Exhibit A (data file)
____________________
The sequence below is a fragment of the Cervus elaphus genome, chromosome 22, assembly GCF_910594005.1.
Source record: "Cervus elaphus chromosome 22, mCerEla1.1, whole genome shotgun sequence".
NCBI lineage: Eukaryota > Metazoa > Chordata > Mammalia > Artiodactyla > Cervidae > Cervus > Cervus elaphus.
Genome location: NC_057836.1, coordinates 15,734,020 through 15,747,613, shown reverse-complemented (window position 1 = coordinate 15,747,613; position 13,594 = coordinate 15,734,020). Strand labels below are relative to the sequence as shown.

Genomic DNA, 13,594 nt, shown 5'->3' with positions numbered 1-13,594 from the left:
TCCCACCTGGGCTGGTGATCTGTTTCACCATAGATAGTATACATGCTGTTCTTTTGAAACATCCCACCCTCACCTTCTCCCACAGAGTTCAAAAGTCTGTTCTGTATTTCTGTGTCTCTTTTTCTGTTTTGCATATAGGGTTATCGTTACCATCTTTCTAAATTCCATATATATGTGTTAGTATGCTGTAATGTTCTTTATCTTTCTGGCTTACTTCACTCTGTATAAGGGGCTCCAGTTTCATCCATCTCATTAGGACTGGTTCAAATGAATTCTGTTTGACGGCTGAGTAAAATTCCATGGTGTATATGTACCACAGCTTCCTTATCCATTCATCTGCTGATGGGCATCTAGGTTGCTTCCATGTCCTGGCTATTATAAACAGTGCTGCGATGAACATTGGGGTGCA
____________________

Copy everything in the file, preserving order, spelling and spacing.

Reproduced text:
The sequence below is a fragment of the Cervus elaphus genome, chromosome 22, assembly GCF_910594005.1.
Source record: "Cervus elaphus chromosome 22, mCerEla1.1, whole genome shotgun sequence".
NCBI lineage: Eukaryota > Metazoa > Chordata > Mammalia > Artiodactyla > Cervidae > Cervus > Cervus elaphus.
Genome location: NC_057836.1, coordinates 15,734,020 through 15,747,613, shown reverse-complemented (window position 1 = coordinate 15,747,613; position 13,594 = coordinate 15,734,020). Strand labels below are relative to the sequence as shown.

Genomic DNA, 13,594 nt, shown 5'->3' with positions numbered 1-13,594 from the left:
TCCCACCTGGGCTGGTGATCTGTTTCACCATAGATAGTATACATGCTGTTCTTTTGAAACATCCCACCCTCACCTTCTCCCACAGAGTTCAAAAGTCTGTTCTGTATTTCTGTGTCTCTTTTTCTGTTTTGCATATAGGGTTATCGTTACCATCTTTCTAAATTCCATATATATGTGTTAGTATGCTGTAATGTTCTTTATCTTTCTGGCTTACTTCACTCTGTATAAGGGGCTCCAGTTTCATCCATCTCATTAGGACTGGTTCAAATGAATTCTGTTTGACGGCTGAGTAAAATTCCATGGTGTATATGTACCACAGCTTCCTTATCCATTCATCTGCTGATGGGCATCTAGGTTGCTTCCATGTCCTGGCTATTATAAACAGTGCTGCGATGAACATTGGGGTGCA